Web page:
But that doesn't mean the company doesn't care--especially now that Matias Duarte has seized the spotlight as director of Android user experience. So, absent the banhammer, Google is trying gentler persuasion to get others besides itself to care about designs that look and work well in the Ice Cream Sandwich era.
For that reason, Google released an Android design guide for ICS, aka Android 4.0. As my colleague Kent German observes, Google's accommodating ways have led to an inconsistent user experience and varying app quality; perhaps this guide lead programmers down the One True Path.
Perhaps programmers should know intuitively that they should present alerts with short, direct, informal prose. Or that a long press now means select an item, not trigger a menu of actions. Perhaps, but I doubt it. If nothing else, there's an army of new programmers jumping into mobile coding who need all the help they can get.
Programmer Dion Almaer called the Android guide "Much-needed help to make sure your ice cream sandwich doesn't melt all over your users."
Duarte, in an interview in Wired, called the guide the second part of the ICS launch and said, "I can feel like it's finished. Like ICS is truly complete."
Complete? There's only one phone shipping that uses it, and Samsung's Galaxy Nexus is expensive. The design guide is helpful, but coaxing programmers to implement its tenets is another matter altogether. Even eager coders will require time to adjust to the new look.
Duarte has been making the rounds last year ever since Google released Android 4.0 trying to convince the world that good design is a priority for Google and that it will pay off for those in the Android world. A public-relations road show is only so helpful, though.
Ice Cream Sandwich has won praise as the best Android version to date, but ICS' success hinges on more than just the apps and underlying OS that Google has released: People spend a lot of time using third-party apps. The guide could help make Android more consistent and easier to use--and therefore more competitive with Apple's iOS.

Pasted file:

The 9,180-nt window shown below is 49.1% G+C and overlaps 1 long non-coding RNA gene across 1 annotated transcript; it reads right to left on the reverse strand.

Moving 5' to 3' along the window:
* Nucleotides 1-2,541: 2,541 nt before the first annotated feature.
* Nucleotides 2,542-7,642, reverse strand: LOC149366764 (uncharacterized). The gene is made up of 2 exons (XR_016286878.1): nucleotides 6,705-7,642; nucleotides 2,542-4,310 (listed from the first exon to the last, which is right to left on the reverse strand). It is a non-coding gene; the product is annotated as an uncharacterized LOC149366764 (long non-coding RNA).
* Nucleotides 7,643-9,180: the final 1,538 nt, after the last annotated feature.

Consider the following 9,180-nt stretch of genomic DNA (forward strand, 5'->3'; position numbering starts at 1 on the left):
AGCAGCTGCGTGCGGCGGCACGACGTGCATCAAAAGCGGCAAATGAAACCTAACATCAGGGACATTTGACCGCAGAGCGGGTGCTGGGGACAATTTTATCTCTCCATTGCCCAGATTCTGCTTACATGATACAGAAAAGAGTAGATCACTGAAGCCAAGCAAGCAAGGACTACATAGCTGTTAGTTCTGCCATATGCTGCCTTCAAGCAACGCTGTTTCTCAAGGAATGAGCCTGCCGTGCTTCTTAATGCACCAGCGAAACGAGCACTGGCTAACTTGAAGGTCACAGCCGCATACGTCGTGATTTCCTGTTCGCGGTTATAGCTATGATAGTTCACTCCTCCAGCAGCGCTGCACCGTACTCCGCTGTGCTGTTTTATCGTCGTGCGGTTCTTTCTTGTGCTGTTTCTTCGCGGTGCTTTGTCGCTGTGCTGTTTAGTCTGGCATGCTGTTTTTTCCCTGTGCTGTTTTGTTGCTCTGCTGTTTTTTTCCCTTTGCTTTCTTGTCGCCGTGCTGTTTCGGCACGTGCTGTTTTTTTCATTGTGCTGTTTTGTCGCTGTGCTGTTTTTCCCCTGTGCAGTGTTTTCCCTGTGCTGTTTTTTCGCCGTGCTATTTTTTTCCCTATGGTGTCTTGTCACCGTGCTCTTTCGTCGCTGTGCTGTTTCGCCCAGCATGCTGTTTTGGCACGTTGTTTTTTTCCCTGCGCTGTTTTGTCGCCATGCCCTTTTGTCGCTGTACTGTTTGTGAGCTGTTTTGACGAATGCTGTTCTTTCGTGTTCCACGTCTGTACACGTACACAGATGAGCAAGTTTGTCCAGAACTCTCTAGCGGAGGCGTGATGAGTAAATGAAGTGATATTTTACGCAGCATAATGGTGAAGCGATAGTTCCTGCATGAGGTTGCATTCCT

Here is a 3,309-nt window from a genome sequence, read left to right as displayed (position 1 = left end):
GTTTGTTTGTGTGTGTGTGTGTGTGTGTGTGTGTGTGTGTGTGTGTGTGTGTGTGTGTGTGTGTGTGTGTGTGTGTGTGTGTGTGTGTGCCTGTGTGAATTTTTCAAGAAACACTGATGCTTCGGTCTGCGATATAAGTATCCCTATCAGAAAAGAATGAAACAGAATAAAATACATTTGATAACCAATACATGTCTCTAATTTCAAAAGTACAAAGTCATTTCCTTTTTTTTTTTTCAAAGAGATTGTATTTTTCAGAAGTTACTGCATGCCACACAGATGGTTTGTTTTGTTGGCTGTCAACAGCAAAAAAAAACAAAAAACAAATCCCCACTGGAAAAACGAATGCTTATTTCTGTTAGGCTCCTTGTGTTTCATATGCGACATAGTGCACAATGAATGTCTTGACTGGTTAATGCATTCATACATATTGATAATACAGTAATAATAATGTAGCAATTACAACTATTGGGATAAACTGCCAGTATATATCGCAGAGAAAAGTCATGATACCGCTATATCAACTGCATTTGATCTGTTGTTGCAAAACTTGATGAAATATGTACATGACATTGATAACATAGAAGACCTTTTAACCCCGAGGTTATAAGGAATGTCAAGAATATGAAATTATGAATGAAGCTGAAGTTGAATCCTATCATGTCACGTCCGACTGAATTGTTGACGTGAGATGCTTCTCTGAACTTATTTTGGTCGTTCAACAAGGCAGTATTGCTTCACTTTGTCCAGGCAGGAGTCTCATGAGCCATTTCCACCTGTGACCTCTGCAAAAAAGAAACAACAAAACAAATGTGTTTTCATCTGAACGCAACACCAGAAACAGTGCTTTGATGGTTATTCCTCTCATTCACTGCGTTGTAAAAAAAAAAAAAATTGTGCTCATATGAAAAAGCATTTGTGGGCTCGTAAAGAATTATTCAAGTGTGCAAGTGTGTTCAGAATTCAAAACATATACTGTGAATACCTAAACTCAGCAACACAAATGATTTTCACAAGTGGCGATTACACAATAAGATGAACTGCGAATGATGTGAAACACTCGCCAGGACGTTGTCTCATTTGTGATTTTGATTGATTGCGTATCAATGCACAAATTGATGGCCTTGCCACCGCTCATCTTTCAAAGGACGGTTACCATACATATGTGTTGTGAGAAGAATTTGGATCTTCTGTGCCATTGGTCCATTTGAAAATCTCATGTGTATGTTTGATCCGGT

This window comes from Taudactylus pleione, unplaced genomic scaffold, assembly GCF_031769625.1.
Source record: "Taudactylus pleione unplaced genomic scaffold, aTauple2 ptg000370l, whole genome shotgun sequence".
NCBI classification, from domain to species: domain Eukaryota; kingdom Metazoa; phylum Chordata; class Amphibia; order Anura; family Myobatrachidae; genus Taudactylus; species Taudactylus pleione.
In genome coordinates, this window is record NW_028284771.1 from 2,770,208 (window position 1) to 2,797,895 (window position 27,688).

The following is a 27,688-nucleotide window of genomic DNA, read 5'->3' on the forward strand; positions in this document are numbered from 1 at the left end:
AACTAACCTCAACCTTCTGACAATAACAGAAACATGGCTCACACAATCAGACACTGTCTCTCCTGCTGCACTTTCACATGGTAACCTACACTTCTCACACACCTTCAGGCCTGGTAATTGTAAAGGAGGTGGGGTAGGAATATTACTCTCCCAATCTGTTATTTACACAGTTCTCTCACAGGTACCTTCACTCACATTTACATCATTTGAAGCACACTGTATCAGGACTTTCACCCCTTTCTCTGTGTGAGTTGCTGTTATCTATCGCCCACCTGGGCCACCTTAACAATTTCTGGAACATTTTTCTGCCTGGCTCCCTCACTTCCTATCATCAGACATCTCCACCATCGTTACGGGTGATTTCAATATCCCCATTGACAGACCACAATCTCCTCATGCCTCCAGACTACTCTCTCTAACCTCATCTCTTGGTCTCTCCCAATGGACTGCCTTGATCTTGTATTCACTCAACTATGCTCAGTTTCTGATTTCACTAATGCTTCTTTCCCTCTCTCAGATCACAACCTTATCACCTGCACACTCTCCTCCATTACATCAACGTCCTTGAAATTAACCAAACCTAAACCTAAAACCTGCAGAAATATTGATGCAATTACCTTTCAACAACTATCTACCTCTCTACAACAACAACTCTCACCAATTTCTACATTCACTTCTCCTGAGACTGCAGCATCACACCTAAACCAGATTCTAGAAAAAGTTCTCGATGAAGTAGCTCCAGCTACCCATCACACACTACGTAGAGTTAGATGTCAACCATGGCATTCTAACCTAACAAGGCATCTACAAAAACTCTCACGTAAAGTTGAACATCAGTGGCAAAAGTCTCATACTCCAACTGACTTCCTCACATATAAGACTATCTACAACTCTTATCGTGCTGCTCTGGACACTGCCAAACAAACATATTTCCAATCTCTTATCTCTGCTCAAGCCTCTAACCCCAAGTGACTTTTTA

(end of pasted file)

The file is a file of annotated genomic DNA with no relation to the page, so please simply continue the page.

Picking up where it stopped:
There's plenty of vagueness in the guide: "Make the user feel safe, happy, and energized," for example, or, "Android apps empower people to try new things and to use apps in inventive new ways."
But a certain amount of aspirational guidance is perfectly appropriate, and the guide has lots of more concrete advice, too, for things like when to display notifications and sizing elements with density-independent pixels (dp).
I still see plenty of room for improvement. I can see people being confused whether they should look to the navigation bar and action bars to get things done. I've found the back button handy on Android, but it behaves unpredictably for me sometimes, and there's no forward button to undo your action. Now ICS introduces the up button as well as the back button, only the up button points left, not up. Perhaps Google should have gone all the way and ditched the back button altogether. Perhaps the idea of dropping the original design so completely in favor of something so iOS-like stuck in Google's craw.
Well, at least programmers have a better idea of what to do. Overall, the guide is helpful as a resource for programmers.
Perhaps as important, it tells users that Google is trying to help them, too.